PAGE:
Maersk re-organises for Damco recovery

In 2012 A.P.Moller-Maersk Group rearranged its business into “four big business units” to quote its chief executive officer Nils Andersen. The first three are its container shipping, container terminal and oil businesses. At the group’s capital markets day it was announced that the fourth has just been renamed and is now called APM Shipping Services. It contains Damco and Maersk Supply Services alongside the oil products tanker business and its port tugs business.

As presented by Morten Engelstoft, divisional chief executive officer, the creation of APM Shipping Services appears to be not just a move to rationalize the group but also focus on a number of businesses that are facing problems. The combination within APM Shipping Services is eclectic. Three of the four are capital intensive vessel based businesses, yet Damco is asset-light with a very different – and possibly more complex – business model.

Certainly Damco also appears to be the biggest problem for Engelstoft with the company having been losing money for eighteen months. The response is to lay the emphasis on cost cutting with the company aiming for reductions of between $30-40m. There was also reference to redesigning the internal management structure, with a reduction in the number of regional divisions from eight to four.

What there was not was an explanation of how Damco got into this mess. Whilst the move to the Netherlands from Denmark has been criticised this can hardly be blamed for the comparatively low level of productivity highlighted by Engelstoft. Is the higher-cost base at Damco that he also described due to higher levels of customer-service related spend, for example? As the chief executive officer admitted the 4PL offering at Damco is strong however this is not reflected in the profits. Another question is why the situation at Damco deteriorated so quickly. During the tribulations of Maersk Line in 2010-2012, for example Damco performed well, delivering profits on minimal levels of capital investment, yet suddenly the company fell into losses.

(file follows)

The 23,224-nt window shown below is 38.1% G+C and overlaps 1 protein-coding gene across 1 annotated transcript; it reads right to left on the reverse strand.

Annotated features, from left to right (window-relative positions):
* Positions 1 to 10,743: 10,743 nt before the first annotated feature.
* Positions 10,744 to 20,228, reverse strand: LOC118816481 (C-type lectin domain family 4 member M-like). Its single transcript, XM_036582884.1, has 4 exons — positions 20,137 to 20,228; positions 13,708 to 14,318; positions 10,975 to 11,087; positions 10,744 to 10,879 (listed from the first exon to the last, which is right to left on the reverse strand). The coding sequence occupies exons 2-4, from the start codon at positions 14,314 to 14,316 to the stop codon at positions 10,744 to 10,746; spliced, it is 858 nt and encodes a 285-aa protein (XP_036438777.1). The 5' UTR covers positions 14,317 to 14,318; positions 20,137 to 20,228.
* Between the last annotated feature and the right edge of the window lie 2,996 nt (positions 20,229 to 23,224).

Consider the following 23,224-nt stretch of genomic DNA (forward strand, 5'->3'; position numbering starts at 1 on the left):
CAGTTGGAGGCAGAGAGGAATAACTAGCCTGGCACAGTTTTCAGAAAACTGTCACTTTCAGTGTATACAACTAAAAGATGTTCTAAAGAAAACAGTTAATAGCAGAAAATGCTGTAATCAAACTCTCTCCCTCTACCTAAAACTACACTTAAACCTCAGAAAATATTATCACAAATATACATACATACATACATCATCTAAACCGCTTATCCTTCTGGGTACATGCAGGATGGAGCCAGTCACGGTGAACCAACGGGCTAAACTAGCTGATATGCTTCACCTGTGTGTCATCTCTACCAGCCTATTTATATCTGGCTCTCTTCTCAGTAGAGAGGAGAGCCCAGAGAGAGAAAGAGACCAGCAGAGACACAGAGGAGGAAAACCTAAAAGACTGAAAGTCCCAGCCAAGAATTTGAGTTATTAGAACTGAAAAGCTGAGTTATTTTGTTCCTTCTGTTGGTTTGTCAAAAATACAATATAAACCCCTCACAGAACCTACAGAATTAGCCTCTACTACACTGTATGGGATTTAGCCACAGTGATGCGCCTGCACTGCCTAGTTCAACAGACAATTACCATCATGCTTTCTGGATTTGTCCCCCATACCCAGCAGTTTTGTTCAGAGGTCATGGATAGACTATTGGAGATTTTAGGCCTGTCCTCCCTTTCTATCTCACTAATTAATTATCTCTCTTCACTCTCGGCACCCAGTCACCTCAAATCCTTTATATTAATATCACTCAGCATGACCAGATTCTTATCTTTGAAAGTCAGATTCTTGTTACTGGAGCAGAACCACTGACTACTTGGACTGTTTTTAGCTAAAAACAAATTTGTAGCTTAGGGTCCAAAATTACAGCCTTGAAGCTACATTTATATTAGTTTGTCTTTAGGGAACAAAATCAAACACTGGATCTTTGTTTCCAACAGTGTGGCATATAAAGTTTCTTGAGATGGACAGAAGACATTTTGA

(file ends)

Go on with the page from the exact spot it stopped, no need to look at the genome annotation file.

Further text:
Possibly what might have happened was an increase in costs driven by the previous chief executive officer of Damco’s strategy of developing more sophisticated information based services combined with a down-turn in the forwarding market. It is also possible that the acquisitions that Damco made in air freight forwarding may not have worked-out.

If Damco is now to hack-out these initiatives in the course of its cost-cutting strategy it will need to follow this by a new strategy. If not Damco will be left looking directionless and sub-scale against the biggest players in the market. And that might be too much reason for the wider A.P. Moller-Maersk Group not to sell it.